Near Santa Margarita da Serra, Portugal – May 2, 2017
The road continues and we walk it. It cuts straight today, like yesterday and the day before, making slight turns then shooting forward until the bend disappears like a wrinkle ironed flat by the miles.
Cars and trucks rumble past. A few honk, some wave and yell out windows. I think they are words, but at their speed the sound blurs into a scream. I imagine the people inside recognize something in us, like maybe they walked the Camino before, but I don’t know. Maybe they just want to honk and yell.
Some of the big rigs have elaborate cabs decorated with lights, stuffed animals, crucifixes, and shining signs with the drivers’ names in chrome. I imagine the pride they all have in their cabs, the little touches they’ve added over years on the road, the way they’ve made it their home.
We pass a gas station attendant filling a tank, scattered houses, and small towns. The road goes on as Daya and I drift apart and together over the miles.
In the shade of a pullout on a lonely stretch of road, I pass a woman sitting alone on a red chair. Her blonde hair is pulled back, her legs are crossed under a black mini skirt. A pair of leopard print platforms hang off her feet. It’s just past noon and she looks bored with it all.
Our eyes meet for a moment, both of us filled with confusion. I look away and keep walking by, hoping I don’t frighten her. She composes herself and leans back in her chair to wait for more promising clients.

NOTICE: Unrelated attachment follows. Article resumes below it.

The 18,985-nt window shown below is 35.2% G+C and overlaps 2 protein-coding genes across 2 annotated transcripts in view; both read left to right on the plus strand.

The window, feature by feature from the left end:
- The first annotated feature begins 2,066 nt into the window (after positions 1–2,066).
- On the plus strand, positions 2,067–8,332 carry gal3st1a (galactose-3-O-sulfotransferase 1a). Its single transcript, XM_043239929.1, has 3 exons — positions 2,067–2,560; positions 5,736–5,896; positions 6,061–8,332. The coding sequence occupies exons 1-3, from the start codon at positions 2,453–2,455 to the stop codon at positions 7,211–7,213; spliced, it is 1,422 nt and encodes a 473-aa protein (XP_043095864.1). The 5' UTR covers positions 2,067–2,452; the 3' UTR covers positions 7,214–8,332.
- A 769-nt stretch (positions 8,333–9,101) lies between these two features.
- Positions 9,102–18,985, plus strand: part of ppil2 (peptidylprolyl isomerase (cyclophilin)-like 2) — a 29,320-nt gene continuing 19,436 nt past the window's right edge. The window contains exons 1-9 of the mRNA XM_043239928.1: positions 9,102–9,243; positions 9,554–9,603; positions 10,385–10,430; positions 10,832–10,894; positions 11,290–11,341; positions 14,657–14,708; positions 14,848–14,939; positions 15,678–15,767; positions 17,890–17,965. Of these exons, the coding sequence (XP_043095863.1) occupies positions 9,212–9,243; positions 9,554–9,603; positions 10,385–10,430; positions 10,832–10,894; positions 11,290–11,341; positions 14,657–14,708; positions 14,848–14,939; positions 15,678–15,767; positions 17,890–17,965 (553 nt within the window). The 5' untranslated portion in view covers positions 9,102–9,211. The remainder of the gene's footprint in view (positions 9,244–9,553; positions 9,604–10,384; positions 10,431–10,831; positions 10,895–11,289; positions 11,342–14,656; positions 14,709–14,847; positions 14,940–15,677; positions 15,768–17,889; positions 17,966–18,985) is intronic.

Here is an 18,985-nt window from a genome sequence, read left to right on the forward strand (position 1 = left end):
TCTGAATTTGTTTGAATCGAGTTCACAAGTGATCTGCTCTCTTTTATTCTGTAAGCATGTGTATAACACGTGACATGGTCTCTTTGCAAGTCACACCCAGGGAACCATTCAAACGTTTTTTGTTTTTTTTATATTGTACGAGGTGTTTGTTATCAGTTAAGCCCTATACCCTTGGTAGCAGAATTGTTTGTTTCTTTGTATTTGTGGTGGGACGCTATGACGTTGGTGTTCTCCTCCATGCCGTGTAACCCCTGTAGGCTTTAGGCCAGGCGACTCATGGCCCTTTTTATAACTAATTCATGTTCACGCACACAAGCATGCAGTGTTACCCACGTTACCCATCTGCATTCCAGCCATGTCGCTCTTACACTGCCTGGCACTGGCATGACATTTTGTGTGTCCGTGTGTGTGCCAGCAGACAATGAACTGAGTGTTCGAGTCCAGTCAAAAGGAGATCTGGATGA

I drift on, wondering what her story is, what all the stories along the road are. We catch glimpses of them, a few seconds to guess and imagine, to craft entire worlds around, before they disappear. I wonder what stories they craft of us too, what do they see in my bushy beard and ripped pack, what do they think of Daya a few hundred yards behind, her rainbow unicorn hat glowing in the sunlight.
I walk on, making up stories as cars zoom past. Daya and I have dinner on a bench outside a grocery store. The road feeds into a bigger road and we leave it for the hills along a small, empty highway.
A shepherd stops us to chat right near sunset. A herd of sheep graze in a field nearby. His four dogs sit quietly by his feet. He speaks only Portugese so the three of us do more smiling and laughing than talking. I wonder what his story is too. I bet he is still laughing about us.